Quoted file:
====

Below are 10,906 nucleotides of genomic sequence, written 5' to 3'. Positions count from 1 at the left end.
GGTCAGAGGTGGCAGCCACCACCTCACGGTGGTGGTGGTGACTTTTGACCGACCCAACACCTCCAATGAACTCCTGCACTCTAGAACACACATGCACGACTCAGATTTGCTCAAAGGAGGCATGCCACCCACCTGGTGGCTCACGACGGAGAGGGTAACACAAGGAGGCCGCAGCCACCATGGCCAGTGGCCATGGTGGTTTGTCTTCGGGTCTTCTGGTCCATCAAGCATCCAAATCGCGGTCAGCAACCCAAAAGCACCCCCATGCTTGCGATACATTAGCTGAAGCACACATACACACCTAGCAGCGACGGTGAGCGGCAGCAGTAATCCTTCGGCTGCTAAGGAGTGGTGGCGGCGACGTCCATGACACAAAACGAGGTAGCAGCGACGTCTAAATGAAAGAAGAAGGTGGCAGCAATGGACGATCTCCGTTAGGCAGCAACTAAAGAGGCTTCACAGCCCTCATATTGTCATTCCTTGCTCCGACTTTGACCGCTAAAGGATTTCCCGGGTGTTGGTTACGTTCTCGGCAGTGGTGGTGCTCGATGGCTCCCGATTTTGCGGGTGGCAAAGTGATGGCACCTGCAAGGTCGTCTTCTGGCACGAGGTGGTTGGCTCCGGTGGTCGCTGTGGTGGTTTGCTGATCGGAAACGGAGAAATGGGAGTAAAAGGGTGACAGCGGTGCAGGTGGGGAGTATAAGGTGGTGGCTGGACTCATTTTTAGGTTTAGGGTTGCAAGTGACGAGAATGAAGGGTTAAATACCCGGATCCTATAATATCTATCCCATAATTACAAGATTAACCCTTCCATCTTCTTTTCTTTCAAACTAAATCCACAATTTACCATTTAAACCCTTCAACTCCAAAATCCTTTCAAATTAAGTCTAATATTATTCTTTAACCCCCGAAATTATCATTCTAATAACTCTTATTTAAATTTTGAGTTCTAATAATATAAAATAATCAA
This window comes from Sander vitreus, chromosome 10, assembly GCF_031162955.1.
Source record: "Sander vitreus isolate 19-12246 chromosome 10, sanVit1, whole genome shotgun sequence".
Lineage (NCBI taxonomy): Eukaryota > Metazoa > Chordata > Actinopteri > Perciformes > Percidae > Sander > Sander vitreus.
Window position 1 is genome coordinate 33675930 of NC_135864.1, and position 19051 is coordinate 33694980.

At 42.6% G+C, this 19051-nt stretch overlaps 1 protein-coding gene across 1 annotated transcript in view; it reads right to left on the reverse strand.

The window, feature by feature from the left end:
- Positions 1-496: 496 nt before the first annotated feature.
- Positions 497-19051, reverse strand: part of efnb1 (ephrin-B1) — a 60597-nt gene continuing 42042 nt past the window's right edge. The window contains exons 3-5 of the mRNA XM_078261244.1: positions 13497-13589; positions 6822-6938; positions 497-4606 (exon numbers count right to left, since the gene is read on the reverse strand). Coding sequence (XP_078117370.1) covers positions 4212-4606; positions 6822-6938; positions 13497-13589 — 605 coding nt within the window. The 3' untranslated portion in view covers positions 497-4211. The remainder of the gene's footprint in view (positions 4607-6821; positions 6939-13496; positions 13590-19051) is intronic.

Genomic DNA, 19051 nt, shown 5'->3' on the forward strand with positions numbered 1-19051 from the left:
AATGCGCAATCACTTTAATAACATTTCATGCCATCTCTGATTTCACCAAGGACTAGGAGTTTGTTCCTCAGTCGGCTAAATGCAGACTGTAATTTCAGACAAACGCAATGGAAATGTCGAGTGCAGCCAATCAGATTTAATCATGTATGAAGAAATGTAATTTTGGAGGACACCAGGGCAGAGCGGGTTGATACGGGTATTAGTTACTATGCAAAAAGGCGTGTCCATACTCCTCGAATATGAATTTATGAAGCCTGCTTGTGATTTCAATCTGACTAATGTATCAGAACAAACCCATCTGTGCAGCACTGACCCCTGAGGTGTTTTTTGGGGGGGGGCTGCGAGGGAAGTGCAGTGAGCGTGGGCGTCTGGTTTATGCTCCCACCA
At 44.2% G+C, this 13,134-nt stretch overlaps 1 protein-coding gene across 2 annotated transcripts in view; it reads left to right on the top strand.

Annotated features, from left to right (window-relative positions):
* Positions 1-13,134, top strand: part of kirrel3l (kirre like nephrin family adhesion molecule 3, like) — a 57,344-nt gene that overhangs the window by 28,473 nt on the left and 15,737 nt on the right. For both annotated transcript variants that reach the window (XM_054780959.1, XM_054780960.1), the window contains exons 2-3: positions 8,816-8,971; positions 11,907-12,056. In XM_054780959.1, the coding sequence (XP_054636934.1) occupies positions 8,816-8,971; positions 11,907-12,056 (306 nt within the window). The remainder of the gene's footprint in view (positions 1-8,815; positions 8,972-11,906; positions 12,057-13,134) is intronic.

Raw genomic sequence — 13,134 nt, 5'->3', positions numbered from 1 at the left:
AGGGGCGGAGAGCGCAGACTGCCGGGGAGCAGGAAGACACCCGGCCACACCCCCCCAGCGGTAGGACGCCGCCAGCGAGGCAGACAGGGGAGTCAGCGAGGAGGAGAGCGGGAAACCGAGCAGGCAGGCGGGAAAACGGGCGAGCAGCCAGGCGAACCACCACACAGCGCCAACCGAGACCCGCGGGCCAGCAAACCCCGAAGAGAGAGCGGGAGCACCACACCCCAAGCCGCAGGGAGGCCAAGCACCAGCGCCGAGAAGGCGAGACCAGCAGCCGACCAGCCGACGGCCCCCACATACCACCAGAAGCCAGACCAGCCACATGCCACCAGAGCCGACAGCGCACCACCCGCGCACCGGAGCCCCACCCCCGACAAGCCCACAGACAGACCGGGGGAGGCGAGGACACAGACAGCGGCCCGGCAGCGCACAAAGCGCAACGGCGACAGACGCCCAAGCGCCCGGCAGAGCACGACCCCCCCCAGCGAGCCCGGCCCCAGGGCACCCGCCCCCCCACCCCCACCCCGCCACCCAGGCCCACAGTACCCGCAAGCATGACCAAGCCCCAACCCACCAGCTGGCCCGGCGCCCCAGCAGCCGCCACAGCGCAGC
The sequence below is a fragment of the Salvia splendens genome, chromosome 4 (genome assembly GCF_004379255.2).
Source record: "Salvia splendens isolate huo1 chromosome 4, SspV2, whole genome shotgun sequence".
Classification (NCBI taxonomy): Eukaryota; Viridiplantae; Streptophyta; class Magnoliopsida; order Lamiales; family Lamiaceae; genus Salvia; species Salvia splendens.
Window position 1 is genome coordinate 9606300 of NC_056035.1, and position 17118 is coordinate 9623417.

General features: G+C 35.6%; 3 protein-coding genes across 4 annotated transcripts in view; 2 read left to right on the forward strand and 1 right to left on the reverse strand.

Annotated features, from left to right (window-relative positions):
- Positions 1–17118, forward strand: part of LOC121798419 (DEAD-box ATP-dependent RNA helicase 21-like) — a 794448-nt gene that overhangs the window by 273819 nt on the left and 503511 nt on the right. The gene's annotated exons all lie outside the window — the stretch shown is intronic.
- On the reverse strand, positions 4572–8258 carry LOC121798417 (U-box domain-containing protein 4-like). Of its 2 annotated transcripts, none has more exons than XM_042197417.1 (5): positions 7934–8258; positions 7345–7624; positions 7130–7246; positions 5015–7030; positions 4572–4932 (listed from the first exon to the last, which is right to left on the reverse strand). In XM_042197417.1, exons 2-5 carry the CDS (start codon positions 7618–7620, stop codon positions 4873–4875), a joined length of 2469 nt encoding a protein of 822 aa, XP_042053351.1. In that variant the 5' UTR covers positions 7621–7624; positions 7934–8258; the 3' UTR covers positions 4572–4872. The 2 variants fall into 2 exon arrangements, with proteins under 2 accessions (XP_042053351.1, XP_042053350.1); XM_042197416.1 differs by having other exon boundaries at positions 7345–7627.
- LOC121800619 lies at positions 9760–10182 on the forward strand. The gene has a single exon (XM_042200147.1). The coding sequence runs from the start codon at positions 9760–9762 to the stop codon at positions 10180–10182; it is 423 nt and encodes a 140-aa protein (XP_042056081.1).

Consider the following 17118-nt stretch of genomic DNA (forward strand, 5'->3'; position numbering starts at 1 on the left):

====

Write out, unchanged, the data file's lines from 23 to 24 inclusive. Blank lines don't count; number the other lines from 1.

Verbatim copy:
Annotated features, from left to right (window-relative positions):
- Positions 1–17118, forward strand: part of LOC121798419 (DEAD-box ATP-dependent RNA helicase 21-like) — a 794448-nt gene that overhangs the window by 273819 nt on the left and 503511 nt on the right. The gene's annotated exons all lie outside the window — the stretch shown is intronic.